A LONG line of smoke-belching lorries clogs the highway for miles outside Mombasa, Kenya’s main port. They are waiting to collect shipping containers that they will haul across 1,200 grinding kilometres to Kampala, Uganda’s capital. Doing so is slow and costly. Yet for a quarter of a century this was the only viable way of shipping goods into east Africa’s interior. The moribund railway was even slower, and thoroughly unreliable: at best it would take 12 days to move a container by train.
Today a procession of brightly painted locomotives (pictured) belonging to Rift Valley Railways are taking an increasing share of the load. The time to send a container by rail has fallen by more than half and, for the first time in decades, the trains are running on time. Now, as much as 10% of the traffic out of Mombasa is carried by rail—double the share of a few years ago—and new wagons and locomotives may double that share again.
The improvement is almost entirely due to the influence of private equity on a railway that, when built in British colonial times, seemed such an outlandish venture that it was dubbed the “lunatic line”. Qalaa Holdings, an Egyptian investment firm, has invested almost $200m in improving the railway since it first took a stake in 2010.
More than money, Qalaa has brought skills and technology. When it arrived it found a “dead fleet” of locomotives rusting in the sidings for lack of spare parts. Almost half have been repaired. New machines now carry out maintenance on the tracks at a rate of 1km an hour, where previously it was done by hand at a pace of 40m an hour. Modern electronic control systems have helped trim spending on fuel by about a tenth.
“Without proper processes and maintenance, capital spending is just money down the drain,” says Karim Sadek, Qalaa’s managing director. Other private-equity firms are drawing similar lessons. “You have to be really hands-on with every one of your companies,” says Suleiman Kiggundu of CDC, a development arm of the British government that uses private-equity techniques. With luck, this will mean that the large amounts of private-equity money now going into Africa—seen as the last great frontier market—are not wasted. Last year such investments reached $8.1 billion, close to the pre-crisis peak and well up on the low of $1.5 billion in 2009.
This great migration of capital comes as African economies are slowing after a decade of good growth. Lower commodity prices are dampening expansion in places such as Nigeria and Angola. Poor financial management is hurting others, such as Ghana, Kenya and South Africa. But the slowdown may affect African businesses less than ones that private-equity firms have invested in elsewhere in the world.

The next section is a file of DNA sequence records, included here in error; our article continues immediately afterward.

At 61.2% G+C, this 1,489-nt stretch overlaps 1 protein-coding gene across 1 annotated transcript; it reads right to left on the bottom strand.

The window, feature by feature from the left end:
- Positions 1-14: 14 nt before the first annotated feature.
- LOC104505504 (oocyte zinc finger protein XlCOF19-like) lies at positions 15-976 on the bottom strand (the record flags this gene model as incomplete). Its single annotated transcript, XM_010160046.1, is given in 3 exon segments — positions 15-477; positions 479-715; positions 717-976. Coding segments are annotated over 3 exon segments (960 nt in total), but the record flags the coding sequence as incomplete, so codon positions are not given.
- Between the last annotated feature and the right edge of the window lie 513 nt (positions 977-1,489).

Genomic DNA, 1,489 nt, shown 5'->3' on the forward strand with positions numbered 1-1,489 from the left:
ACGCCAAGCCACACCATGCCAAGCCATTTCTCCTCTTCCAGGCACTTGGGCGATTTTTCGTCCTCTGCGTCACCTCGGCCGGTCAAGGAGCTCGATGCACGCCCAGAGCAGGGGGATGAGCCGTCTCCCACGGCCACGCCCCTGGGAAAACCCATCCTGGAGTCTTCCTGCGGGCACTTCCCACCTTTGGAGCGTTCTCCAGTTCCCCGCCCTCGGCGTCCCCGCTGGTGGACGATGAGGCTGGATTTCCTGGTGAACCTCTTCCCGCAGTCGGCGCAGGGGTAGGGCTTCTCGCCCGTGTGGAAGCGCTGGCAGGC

In many countries, a typical deal would involve a buy-out fund loading its newly acquired business with debt, to multiply its returns. In Africa, most buy-outs are done with little or no debt because domestic-currency borrowing rates are so high—perhaps 15-24% in the region’s larger economies. (Foreign-currency rates are much lower, but are a risky bet for businesses that do not earn revenues in dollars or euros to pay back their loans).
So, instead of boosting African businesses’ returns through debt, private-equity firms have to increase revenue and improve efficiency. Consider the example of Umeme, which runs Uganda’s power-distribution grid. When Actis, a British investment firm, bought a stake, power losses consumed 40% of the electricity generated. By making some simple changes, such as replacing old insulators on its cables and reducing the theft of electricity by dismantling illegal connections, it has cut those losses in half.
Companies can also get help from private-equity investors in expanding into new markets, or replicating existing businesses in other countries. Agri-Vie, a South African firm, owns stakes in several agricultural and food-processing businesses, ranging from a flower grower in Kenya to an Ethiopian fruit-grower and juice-maker. “We find solid companies. The key challenge comes at the point of scaling up and moving beyond a single market or country,” says Herman Marais, its managing partner.
In other cases private-equity firms find themselves acting more like venture capitalists, or even startup founders. One of Nigeria’s most successful home-grown firms is Verod Capital Management, which earned about 15 times its investment on a new factory making drinks cans. It is now involved in several other startups, including a fish farm. It has bought Spinlet, a Finnish music-streaming company, and transplanted it to Nigeria.
Yet even if they adapt to local conditions, buy-out firms still find that Africa is no path to easy riches. In the ten years to September 2014, South African private-equity firms, for instance, delivered returns that, although seemingly juicy at 18.5% a year (in local currency), were less than their investors would have earned simply by betting on stockmarkets.
Data on other firms and other countries are sparse, but industry insiders reckon that African deals had annual returns of only about 11% for the decade to 2012. Fewer than half of buy-out funds did better than the median fund investing in listed stocks. The worst-performing investments were those struck during the previous peak, a warning to those firms now itching to spend unused capital. In the rich world private equity is often accused of enriching investors at the expense of the firms they buy. In Africa, the reverse seems to hold.